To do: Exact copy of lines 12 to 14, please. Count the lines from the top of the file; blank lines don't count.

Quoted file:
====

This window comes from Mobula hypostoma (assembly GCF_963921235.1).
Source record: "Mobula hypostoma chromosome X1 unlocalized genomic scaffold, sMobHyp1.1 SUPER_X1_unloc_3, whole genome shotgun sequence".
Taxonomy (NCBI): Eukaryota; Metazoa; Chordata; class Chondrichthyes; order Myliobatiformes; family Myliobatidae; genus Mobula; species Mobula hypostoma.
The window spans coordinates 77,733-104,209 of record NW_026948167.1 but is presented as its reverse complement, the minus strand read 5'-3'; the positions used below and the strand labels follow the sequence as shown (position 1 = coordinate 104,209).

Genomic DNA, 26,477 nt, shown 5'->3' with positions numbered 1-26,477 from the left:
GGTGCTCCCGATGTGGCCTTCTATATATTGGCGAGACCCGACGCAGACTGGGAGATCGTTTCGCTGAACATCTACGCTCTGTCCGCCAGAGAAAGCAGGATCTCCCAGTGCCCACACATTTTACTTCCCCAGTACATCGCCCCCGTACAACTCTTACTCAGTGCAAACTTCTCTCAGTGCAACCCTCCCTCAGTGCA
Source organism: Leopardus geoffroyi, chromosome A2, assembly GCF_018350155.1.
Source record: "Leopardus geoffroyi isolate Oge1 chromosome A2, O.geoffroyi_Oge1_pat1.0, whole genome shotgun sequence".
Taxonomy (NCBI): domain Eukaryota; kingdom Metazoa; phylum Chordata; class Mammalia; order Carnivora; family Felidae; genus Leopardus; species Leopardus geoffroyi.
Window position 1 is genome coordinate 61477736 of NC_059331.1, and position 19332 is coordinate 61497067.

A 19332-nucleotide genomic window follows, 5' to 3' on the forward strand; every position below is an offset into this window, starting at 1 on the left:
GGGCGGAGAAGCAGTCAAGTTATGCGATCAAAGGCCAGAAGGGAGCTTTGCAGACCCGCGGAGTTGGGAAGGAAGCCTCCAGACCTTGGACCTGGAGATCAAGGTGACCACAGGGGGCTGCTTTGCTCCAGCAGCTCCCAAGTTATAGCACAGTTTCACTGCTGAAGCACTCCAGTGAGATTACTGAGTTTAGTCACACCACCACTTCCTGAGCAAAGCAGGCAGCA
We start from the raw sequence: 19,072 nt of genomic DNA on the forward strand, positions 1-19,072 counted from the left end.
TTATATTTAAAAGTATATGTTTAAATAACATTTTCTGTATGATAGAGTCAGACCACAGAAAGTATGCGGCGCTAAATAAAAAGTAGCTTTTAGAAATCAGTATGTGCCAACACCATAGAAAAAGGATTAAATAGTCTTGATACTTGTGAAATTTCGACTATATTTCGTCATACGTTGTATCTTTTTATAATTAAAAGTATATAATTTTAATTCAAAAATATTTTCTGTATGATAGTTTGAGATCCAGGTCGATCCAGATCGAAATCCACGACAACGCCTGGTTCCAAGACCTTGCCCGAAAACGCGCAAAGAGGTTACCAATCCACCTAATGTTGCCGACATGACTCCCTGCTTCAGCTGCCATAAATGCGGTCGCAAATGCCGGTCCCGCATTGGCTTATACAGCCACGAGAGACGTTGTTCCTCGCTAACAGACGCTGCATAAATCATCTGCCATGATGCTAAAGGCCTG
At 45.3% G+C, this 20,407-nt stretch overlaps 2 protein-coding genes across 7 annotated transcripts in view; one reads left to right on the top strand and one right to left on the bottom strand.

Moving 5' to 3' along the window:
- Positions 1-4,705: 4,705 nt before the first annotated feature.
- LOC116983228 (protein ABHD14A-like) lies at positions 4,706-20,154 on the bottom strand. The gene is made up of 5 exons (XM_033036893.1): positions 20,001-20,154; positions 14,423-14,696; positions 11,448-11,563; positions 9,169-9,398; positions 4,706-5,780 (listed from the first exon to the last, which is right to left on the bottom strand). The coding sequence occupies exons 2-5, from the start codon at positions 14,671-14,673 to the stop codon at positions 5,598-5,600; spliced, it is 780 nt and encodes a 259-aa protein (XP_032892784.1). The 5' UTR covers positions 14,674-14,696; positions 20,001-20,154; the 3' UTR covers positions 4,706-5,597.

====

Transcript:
GGGCGGAGAAGCAGTCAAGTTATGCGATCAAAGGCCAGAAGGGAGCTTTGCAGACCCGCGGAGTTGGGAAGGAAGCCTCCAGACCTTGGACCTGGAGATCAAGGTGACCACAGGGGGCTGCTTTGCTCCAGCAGCTCCCAAGTTATAGCACAGTTTCACTGCTGAAGCACTCCAGTGAGATTACTGAGTTTAGTCACACCACCACTTCCTGAGCAAAGCAGGCAGCA
We start from the raw sequence: 19,072 nt of genomic DNA on the forward strand, positions 1-19,072 counted from the left end.
TTATATTTAAAAGTATATGTTTAAATAACATTTTCTGTATGATAGAGTCAGACCACAGAAAGTATGCGGCGCTAAATAAAAAGTAGCTTTTAGAAATCAGTATGTGCCAACACCATAGAAAAAGGATTAAATAGTCTTGATACTTGTGAAATTTCGACTATATTTCGTCATACGTTGTATCTTTTTATAATTAAAAGTATATAATTTTAATTCAAAAATATTTTCTGTATGATAGTTTGAGATCCAGGTCGATCCAGATCGAAATCCACGACAACGCCTGGTTCCAAGACCTTGCCCGAAAACGCGCAAAGAGGTTACCAATCCACCTAATGTTGCCGACATGACTCCCTGCTTCAGCTGCCATAAATGCGGTCGCAAATGCCGGTCCCGCATTGGCTTATACAGCCACGAGAGACGTTGTTCCTCGCTAACAGACGCTGCATAAATCATCTGCCATGATGCTAAAGGCCTG